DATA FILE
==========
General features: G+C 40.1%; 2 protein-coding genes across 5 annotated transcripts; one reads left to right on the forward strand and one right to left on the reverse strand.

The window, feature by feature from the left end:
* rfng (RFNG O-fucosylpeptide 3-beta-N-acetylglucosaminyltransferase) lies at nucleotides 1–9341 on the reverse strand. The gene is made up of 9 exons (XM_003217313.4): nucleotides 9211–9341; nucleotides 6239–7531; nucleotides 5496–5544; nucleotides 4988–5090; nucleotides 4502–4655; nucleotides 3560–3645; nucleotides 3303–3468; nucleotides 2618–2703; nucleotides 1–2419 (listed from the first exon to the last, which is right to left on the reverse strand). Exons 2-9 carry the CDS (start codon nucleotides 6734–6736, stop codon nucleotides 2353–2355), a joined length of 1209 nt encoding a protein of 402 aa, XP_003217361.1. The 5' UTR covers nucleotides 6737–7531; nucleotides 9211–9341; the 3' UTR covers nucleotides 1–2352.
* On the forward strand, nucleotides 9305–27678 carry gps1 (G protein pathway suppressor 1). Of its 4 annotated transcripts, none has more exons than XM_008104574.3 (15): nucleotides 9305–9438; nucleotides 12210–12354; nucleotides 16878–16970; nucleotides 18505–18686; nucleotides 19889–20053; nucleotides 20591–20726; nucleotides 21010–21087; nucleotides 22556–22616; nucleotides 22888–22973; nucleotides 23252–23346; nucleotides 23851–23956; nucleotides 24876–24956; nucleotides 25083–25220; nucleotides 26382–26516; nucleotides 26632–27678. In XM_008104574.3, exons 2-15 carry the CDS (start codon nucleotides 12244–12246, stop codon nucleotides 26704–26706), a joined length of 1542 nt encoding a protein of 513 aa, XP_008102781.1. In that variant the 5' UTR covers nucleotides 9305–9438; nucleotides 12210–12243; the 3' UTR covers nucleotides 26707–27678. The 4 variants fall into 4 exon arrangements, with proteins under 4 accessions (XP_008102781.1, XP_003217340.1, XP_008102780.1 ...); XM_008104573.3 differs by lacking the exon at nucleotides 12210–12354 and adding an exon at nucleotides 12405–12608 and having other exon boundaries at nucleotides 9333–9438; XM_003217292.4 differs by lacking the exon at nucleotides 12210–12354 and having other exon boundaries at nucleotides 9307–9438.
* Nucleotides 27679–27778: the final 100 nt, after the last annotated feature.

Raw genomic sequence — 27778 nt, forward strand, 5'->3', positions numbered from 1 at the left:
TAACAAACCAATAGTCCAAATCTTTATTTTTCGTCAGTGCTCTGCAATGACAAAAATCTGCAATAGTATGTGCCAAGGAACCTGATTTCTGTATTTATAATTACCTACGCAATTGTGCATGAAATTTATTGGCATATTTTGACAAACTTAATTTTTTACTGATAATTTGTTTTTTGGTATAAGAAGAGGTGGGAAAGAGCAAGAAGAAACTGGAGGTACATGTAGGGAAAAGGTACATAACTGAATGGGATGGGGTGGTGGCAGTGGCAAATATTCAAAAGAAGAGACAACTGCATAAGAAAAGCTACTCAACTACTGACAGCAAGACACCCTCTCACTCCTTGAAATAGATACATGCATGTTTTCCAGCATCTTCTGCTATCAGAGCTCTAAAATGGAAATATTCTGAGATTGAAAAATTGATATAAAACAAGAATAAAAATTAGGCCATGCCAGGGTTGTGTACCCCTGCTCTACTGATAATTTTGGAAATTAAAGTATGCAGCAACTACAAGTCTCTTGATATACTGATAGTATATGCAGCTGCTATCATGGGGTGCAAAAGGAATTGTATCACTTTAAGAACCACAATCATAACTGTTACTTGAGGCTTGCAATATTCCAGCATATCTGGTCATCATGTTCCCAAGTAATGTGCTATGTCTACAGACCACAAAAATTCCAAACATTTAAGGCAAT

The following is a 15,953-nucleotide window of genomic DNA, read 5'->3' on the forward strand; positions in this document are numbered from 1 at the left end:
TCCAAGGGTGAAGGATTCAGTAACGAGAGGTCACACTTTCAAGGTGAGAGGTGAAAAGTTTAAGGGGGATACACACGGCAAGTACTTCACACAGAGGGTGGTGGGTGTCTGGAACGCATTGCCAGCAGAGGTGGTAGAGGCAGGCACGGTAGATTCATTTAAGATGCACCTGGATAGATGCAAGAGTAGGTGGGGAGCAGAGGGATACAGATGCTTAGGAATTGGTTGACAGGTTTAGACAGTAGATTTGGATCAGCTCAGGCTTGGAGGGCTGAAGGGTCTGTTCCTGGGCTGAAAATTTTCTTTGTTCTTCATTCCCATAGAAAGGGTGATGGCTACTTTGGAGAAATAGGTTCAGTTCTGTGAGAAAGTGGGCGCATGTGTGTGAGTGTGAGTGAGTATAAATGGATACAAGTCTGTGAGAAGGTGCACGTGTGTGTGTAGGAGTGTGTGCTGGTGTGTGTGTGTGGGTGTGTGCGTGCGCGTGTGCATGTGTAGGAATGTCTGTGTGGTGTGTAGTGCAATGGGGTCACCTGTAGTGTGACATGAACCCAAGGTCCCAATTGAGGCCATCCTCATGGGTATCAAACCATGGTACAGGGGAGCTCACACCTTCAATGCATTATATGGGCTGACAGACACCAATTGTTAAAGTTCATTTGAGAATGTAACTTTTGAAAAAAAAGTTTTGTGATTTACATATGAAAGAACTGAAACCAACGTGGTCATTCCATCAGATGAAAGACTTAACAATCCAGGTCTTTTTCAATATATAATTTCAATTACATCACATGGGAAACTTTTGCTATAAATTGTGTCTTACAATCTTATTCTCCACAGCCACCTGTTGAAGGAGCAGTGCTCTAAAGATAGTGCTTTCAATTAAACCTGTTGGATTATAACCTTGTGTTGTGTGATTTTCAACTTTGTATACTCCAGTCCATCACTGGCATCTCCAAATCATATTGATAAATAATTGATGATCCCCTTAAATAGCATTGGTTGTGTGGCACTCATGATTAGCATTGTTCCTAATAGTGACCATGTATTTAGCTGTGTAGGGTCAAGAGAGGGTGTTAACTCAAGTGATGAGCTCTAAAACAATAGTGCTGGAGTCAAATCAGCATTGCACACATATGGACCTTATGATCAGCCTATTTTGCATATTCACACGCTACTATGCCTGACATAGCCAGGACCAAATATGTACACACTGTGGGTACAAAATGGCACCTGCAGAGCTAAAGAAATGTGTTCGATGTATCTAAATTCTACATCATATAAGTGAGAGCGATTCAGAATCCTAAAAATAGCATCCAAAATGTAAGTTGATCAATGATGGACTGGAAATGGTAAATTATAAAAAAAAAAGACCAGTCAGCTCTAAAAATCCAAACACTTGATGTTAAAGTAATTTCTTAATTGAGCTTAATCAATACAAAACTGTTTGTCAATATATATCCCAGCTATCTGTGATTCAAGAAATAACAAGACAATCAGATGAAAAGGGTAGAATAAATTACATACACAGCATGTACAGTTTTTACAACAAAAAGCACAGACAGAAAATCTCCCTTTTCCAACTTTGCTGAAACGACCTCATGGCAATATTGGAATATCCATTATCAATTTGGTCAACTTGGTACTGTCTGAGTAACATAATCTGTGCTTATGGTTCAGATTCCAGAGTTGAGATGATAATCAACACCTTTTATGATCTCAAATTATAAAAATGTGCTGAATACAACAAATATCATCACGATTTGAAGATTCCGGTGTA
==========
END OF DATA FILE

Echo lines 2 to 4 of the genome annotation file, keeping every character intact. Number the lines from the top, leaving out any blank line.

The window, feature by feature from the left end:
* rfng (RFNG O-fucosylpeptide 3-beta-N-acetylglucosaminyltransferase) lies at nucleotides 1–9341 on the reverse strand. The gene is made up of 9 exons (XM_003217313.4): nucleotides 9211–9341; nucleotides 6239–7531; nucleotides 5496–5544; nucleotides 4988–5090; nucleotides 4502–4655; nucleotides 3560–3645; nucleotides 3303–3468; nucleotides 2618–2703; nucleotides 1–2419 (listed from the first exon to the last, which is right to left on the reverse strand). Exons 2-9 carry the CDS (start codon nucleotides 6734–6736, stop codon nucleotides 2353–2355), a joined length of 1209 nt encoding a protein of 402 aa, XP_003217361.1. The 5' UTR covers nucleotides 6737–7531; nucleotides 9211–9341; the 3' UTR covers nucleotides 1–2352.
* On the forward strand, nucleotides 9305–27678 carry gps1 (G protein pathway suppressor 1). Of its 4 annotated transcripts, none has more exons than XM_008104574.3 (15): nucleotides 9305–9438; nucleotides 12210–12354; nucleotides 16878–16970; nucleotides 18505–18686; nucleotides 19889–20053; nucleotides 20591–20726; nucleotides 21010–21087; nucleotides 22556–22616; nucleotides 22888–22973; nucleotides 23252–23346; nucleotides 23851–23956; nucleotides 24876–24956; nucleotides 25083–25220; nucleotides 26382–26516; nucleotides 26632–27678. In XM_008104574.3, exons 2-15 carry the CDS (start codon nucleotides 12244–12246, stop codon nucleotides 26704–26706), a joined length of 1542 nt encoding a protein of 513 aa, XP_008102781.1. In that variant the 5' UTR covers nucleotides 9305–9438; nucleotides 12210–12243; the 3' UTR covers nucleotides 26707–27678. The 4 variants fall into 4 exon arrangements, with proteins under 4 accessions (XP_008102781.1, XP_003217340.1, XP_008102780.1 ...); XM_008104573.3 differs by lacking the exon at nucleotides 12210–12354 and adding an exon at nucleotides 12405–12608 and having other exon boundaries at nucleotides 9333–9438; XM_003217292.4 differs by lacking the exon at nucleotides 12210–12354 and having other exon boundaries at nucleotides 9307–9438.